BEVERLY HILLS, Calif. — A giant died early last week. His name was Samuel Huntington, a Harvard professor whose gigantism was intellectual. His ideas left huge footprints on our intellectual landscape, the way giant storms impact the Earth. Minds were shaken, sometimes stirred, and never left untouched.
His two most famous books burst on the scene decades apart: “The Soldier and the State” in 1957, and “Clash of Civilizations” in 1996.
The former offered a theory of how a strong military should function in a democratic system; it needs to form a professional caste and operate all but autonomously, yet remain always under civilian control. The latter book offered a theory about the basic nature of future conflicts in international relations.
It was Huntington’s hypothesis “that the fundamental source of conflict in this new world will not be primarily ideological or primarily economic. The great divisions among humankind and the dominating source of conflict will be cultural.
“Nation states will remain the most powerful actors in world affairs, but the principal conflicts of global politics will occur between nations and groups of different civilizations. The clash of civilizations will dominate global politics. The fault lines between civilizations will be the battle lines of the future.”
Critics insinuated that Huntington was a militarist perhaps because of the deeply respectful way he wrote about the military, as well as a crypto-racist because of his emphasis on points about cultural, religious and racial fault lines that threaten to smash the globe into viciously competing civilizations.
But in the aftermath of Sept. 11, 2001, the question arose: How right might the professor be?
Five years before, with the publication of “Clash,” I took the view in a column that Huntington’s certitude about the near unavoidability of conflict between civilizations and cultures (especially religions) was excessive to the point of morbidity. It amounted to a kind of apolitical fatalism: If widely credited in the West, it could turn into a self-fulfilling prophecy of cultural isolation, rather than engendering a vigorous and open-minded internationalism.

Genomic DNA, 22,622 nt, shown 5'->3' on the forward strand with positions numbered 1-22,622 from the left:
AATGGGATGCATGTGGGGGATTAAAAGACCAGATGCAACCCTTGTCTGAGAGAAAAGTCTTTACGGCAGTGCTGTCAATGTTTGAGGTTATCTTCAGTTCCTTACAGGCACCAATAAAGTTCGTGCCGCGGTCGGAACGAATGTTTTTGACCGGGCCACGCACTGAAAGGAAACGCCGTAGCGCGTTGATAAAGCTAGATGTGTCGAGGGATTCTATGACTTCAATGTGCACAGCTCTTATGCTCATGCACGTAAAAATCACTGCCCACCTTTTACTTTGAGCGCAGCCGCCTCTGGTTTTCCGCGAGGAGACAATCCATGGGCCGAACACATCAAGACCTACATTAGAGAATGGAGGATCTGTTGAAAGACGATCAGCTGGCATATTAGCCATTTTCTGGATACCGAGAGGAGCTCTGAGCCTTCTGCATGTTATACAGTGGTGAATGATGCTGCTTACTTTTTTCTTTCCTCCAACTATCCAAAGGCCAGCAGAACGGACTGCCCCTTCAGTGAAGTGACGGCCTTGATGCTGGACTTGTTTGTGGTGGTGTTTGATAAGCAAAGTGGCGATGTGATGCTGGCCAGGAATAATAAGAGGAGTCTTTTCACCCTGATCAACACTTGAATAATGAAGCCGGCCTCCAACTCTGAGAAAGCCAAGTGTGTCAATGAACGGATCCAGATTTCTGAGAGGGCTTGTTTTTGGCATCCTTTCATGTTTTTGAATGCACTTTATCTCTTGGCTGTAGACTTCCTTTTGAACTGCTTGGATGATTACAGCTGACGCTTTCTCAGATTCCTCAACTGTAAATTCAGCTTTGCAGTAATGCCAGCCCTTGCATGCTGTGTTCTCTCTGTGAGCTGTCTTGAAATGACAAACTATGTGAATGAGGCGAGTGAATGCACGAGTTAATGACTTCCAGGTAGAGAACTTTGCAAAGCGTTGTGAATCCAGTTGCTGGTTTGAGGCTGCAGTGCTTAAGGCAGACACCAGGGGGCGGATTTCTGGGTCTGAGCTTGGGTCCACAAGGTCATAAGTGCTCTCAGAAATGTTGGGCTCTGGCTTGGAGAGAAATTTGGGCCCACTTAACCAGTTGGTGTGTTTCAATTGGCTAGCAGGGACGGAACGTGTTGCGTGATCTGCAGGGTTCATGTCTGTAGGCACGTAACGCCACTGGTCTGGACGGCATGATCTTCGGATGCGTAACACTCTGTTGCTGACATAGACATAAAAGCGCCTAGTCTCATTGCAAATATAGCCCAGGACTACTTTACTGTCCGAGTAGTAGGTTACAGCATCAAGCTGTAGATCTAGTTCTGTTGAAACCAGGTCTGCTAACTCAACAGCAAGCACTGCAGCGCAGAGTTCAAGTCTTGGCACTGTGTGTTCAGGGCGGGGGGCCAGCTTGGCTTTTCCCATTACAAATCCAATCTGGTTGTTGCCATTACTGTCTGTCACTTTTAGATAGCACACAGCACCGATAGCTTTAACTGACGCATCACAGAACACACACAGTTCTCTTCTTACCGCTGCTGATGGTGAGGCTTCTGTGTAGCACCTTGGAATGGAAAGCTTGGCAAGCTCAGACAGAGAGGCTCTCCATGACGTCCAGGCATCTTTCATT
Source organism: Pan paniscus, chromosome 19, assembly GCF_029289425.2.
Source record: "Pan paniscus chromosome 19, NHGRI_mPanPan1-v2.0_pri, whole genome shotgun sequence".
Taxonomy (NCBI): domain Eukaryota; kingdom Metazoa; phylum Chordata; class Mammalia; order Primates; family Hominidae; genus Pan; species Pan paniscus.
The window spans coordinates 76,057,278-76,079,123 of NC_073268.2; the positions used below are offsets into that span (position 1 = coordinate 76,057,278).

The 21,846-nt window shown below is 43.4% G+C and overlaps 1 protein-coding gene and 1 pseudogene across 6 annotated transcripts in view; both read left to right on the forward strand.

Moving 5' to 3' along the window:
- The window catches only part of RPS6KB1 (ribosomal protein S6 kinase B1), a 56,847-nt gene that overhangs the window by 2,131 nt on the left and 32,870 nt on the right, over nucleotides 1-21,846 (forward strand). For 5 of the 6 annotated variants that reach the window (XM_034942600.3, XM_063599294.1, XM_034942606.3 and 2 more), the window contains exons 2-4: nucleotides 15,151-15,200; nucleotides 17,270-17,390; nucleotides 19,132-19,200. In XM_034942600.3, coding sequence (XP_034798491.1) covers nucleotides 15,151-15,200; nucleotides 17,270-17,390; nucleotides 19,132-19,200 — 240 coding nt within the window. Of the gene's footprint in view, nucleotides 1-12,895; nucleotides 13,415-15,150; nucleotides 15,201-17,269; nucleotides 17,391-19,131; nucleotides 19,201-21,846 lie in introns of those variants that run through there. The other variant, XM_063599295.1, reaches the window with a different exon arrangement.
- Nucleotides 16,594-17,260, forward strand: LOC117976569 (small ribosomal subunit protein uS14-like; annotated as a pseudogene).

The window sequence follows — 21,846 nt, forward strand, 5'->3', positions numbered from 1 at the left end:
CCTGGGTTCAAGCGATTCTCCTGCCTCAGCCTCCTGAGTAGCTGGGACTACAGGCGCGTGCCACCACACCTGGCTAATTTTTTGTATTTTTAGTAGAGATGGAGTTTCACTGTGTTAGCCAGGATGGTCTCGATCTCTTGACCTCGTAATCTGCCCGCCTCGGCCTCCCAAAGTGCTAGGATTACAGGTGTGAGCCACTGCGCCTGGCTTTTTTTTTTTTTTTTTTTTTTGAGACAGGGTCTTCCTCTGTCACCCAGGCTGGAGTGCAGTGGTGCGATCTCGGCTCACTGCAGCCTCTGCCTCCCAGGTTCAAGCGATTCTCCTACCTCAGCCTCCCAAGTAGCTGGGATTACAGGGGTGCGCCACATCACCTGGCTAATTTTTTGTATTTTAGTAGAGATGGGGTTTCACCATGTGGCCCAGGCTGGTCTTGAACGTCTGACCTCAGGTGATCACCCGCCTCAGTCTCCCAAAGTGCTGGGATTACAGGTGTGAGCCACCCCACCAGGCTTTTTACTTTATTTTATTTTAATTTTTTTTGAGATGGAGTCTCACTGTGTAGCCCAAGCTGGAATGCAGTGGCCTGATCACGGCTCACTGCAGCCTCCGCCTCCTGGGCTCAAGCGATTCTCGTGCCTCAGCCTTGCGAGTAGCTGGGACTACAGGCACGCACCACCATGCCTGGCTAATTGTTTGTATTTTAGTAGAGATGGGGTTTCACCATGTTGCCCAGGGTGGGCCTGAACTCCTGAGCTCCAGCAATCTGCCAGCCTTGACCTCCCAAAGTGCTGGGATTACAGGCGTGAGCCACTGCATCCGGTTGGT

Today we would all have to admit that his basic vision may yet prove more right than wrong in a way that compels us to pay attention to the problem of, say, Islam and the West, if only to manage the dangerous tension. To his credit, Huntington was an honest scholar as well as a great one, forever adding nuance to his views. At the 2002 World Economic Forum conclave in New York, he agreed that differences in values and cultures among civilizations need to be bridged rather than merely accepted.
Huntington, to be sure, was never very gung-ho about the upside potential of the U.S.-China relationship. A functional level of intimacy or ever-cooperative parallelism seemed to him to swim against the tide of cultural direction. The challenge, he once said, was to figure out whether the bridge to cross is a “bridge over a chasm, a wide ocean, a changing stream or what?”
But he did not quarrel with the effort to traverse civilizations, cultures and religions. “Differences in culture and civilization don’t necessarily have to lead to conflict,” he admitted.
He was especially strong in his belief that the West’s political values and beliefs lack universal applicability. He tended toward the view that the quality of governance was more important than the form of government: “The differences between democracy and dictatorship are less than the differences between those countries whose politics embodies consensus, community, legitimacy, organization, effectiveness, stability, and those countries whose politics is deficient in these qualities. . . . Men may, of course, have order without liberty, but they cannot have liberty without order.”
As always with Huntington, his views were more likely to make you think than to lure you into easy agreement. His scholarship was solid, and at Harvard he was revered by his students. But he was anything but a feeble footnote academic, gathering up tiny seeds and nuts like a squirrel stockpiling for the winter. His approach to politics and history was as a gigantic harvest machine, cutting through the chaff and the wheat of the times to yield a bumper crop of insight.
It was a tragedy that even the best U.S. newspapers underplayed the news of his death. The story should have been on our front pages; it wasn’t. Perhaps America’s editors didn’t agree with his views, or are afraid of them. But we ignore this great mind at our peril. He has left us with much to think about.
American journalist Tom Plate, who taught world politics, ethics and the media at UCLA for 14 years, is a member of the Pacific Council on International Relations. © 2008 Pacific Perspectives Media Center
In a time of both misinformation and too much information, quality journalism is more crucial than ever.
By subscribing, you can help us get the story right.